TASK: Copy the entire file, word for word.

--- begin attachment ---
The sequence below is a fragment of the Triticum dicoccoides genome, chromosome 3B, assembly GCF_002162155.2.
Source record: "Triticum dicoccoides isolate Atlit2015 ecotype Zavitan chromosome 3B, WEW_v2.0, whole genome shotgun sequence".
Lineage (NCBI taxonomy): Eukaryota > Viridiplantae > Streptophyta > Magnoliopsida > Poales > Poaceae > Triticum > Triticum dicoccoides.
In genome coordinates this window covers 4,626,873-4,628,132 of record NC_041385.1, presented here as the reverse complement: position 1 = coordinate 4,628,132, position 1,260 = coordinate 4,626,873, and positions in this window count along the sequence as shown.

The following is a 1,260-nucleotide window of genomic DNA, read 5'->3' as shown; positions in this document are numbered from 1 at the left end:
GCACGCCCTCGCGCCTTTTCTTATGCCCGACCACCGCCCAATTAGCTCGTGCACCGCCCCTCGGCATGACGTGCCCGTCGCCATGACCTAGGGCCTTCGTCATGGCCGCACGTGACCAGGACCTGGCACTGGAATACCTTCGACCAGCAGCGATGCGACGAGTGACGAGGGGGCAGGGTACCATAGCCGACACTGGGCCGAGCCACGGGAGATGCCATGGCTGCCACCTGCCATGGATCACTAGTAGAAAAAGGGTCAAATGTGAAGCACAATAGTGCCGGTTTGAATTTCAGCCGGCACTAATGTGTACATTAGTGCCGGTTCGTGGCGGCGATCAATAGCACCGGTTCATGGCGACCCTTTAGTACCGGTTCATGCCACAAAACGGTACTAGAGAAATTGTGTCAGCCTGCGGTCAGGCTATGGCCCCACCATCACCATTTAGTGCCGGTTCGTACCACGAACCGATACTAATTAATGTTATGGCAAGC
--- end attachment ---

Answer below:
The sequence below is a fragment of the Triticum dicoccoides genome, chromosome 3B, assembly GCF_002162155.2.
Source record: "Triticum dicoccoides isolate Atlit2015 ecotype Zavitan chromosome 3B, WEW_v2.0, whole genome shotgun sequence".
Lineage (NCBI taxonomy): Eukaryota > Viridiplantae > Streptophyta > Magnoliopsida > Poales > Poaceae > Triticum > Triticum dicoccoides.
In genome coordinates this window covers 4,626,873-4,628,132 of record NC_041385.1, presented here as the reverse complement: position 1 = coordinate 4,628,132, position 1,260 = coordinate 4,626,873, and positions in this window count along the sequence as shown.

The following is a 1,260-nucleotide window of genomic DNA, read 5'->3' as shown; positions in this document are numbered from 1 at the left end:
GCACGCCCTCGCGCCTTTTCTTATGCCCGACCACCGCCCAATTAGCTCGTGCACCGCCCCTCGGCATGACGTGCCCGTCGCCATGACCTAGGGCCTTCGTCATGGCCGCACGTGACCAGGACCTGGCACTGGAATACCTTCGACCAGCAGCGATGCGACGAGTGACGAGGGGGCAGGGTACCATAGCCGACACTGGGCCGAGCCACGGGAGATGCCATGGCTGCCACCTGCCATGGATCACTAGTAGAAAAAGGGTCAAATGTGAAGCACAATAGTGCCGGTTTGAATTTCAGCCGGCACTAATGTGTACATTAGTGCCGGTTCGTGGCGGCGATCAATAGCACCGGTTCATGGCGACCCTTTAGTACCGGTTCATGCCACAAAACGGTACTAGAGAAATTGTGTCAGCCTGCGGTCAGGCTATGGCCCCACCATCACCATTTAGTGCCGGTTCGTACCACGAACCGATACTAATTAATGTTATGGCAAGC